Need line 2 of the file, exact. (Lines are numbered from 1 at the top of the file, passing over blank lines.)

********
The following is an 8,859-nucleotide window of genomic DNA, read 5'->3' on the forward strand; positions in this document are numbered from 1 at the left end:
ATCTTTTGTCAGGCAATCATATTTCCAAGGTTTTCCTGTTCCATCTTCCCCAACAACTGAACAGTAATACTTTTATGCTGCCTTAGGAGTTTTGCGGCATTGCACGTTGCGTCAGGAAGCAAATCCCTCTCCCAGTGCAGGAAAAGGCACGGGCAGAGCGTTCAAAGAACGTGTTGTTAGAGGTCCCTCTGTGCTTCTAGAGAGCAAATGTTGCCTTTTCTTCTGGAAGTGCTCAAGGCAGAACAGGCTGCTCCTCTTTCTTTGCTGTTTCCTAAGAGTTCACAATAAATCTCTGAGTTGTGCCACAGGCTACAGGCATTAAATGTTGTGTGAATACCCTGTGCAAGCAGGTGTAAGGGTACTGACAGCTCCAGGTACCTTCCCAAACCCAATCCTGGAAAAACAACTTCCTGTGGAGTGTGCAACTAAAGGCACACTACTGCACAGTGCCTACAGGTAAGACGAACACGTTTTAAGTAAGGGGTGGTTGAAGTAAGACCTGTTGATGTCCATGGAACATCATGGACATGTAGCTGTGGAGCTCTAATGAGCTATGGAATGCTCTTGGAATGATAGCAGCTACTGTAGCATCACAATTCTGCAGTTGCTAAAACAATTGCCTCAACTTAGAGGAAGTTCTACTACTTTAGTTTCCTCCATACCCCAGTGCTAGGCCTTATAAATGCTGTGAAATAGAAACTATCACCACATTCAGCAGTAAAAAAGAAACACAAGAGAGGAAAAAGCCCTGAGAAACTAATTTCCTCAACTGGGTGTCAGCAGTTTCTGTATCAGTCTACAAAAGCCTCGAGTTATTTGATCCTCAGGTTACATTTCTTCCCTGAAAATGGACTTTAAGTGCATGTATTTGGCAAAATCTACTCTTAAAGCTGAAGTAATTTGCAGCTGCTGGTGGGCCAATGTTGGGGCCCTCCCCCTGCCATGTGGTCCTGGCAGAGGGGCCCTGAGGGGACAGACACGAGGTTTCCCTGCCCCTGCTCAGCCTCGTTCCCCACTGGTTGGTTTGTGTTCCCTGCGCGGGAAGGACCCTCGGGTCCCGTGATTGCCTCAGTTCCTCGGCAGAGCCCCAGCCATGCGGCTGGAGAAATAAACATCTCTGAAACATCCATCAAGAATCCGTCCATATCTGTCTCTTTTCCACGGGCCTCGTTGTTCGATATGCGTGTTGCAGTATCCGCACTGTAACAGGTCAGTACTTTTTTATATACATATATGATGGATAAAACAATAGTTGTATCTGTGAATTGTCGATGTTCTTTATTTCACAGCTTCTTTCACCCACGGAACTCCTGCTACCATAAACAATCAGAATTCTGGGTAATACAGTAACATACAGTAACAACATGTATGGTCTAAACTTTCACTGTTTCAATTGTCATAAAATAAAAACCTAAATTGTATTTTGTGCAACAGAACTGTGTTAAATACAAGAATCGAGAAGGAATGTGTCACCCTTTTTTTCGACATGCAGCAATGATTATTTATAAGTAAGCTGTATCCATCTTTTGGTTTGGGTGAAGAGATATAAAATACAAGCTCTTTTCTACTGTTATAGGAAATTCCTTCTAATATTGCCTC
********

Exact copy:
ATCTTTTGTCAGGCAATCATATTTCCAAGGTTTTCCTGTTCCATCTTCCCCAACAACTGAACAGTAATACTTTTATGCTGCCTTAGGAGTTTTGCGGCATTGCACGTTGCGTCAGGAAGCAAATCCCTCTCCCAGTGCAGGAAAAGGCACGGGCAGAGCGTTCAAAGAACGTGTTGTTAGAGGTCCCTCTGTGCTTCTAGAGAGCAAATGTTGCCTTTTCTTCTGGAAGTGCTCAAGGCAGAACAGGCTGCTCCTCTTTCTTTGCTGTTTCCTAAGAGTTCACAATAAATCTCTGAGTTGTGCCACAGGCTACAGGCATTAAATGTTGTGTGAATACCCTGTGCAAGCAGGTGTAAGGGTACTGACAGCTCCAGGTACCTTCCCAAACCCAATCCTGGAAAAACAACTTCCTGTGGAGTGTGCAACTAAAGGCACACTACTGCACAGTGCCTACAGGTAAGACGAACACGTTTTAAGTAAGGGGTGGTTGAAGTAAGACCTGTTGATGTCCATGGAACATCATGGACATGTAGCTGTGGAGCTCTAATGAGCTATGGAATGCTCTTGGAATGATAGCAGCTACTGTAGCATCACAATTCTGCAGTTGCTAAAACAATTGCCTCAACTTAGAGGAAGTTCTACTACTTTAGTTTCCTCCATACCCCAGTGCTAGGCCTTATAAATGCTGTGAAATAGAAACTATCACCACATTCAGCAGTAAAAAAGAAACACAAGAGAGGAAAAAGCCCTGAGAAACTAATTTCCTCAACTGGGTGTCAGCAGTTTCTGTATCAGTCTACAAAAGCCTCGAGTTATTTGATCCTCAGGTTACATTTCTTCCCTGAAAATGGACTTTAAGTGCATGTATTTGGCAAAATCTACTCTTAAAGCTGAAGTAATTTGCAGCTGCTGGTGGGCCAATGTTGGGGCCCTCCCCCTGCCATGTGGTCCTGGCAGAGGGGCCCTGAGGGGACAGACACGAGGTTTCCCTGCCCCTGCTCAGCCTCGTTCCCCACTGGTTGGTTTGTGTTCCCTGCGCGGGAAGGACCCTCGGGTCCCGTGATTGCCTCAGTTCCTCGGCAGAGCCCCAGCCATGCGGCTGGAGAAATAAACATCTCTGAAACATCCATCAAGAATCCGTCCATATCTGTCTCTTTTCCACGGGCCTCGTTGTTCGATATGCGTGTTGCAGTATCCGCACTGTAACAGGTCAGTACTTTTTTATATACATATATGATGGATAAAACAATAGTTGTATCTGTGAATTGTCGATGTTCTTTATTTCACAGCTTCTTTCACCCACGGAACTCCTGCTACCATAAACAATCAGAATTCTGGGTAATACAGTAACATACAGTAACAACATGTATGGTCTAAACTTTCACTGTTTCAATTGTCATAAAATAAAAACCTAAATTGTATTTTGTGCAACAGAACTGTGTTAAATACAAGAATCGAGAAGGAATGTGTCACCCTTTTTTTCGACATGCAGCAATGATTATTTATAAGTAAGCTGTATCCATCTTTTGGTTTGGGTGAAGAGATATAAAATACAAGCTCTTTTCTACTGTTATAGGAAATTCCTTCTAATATTGCCTC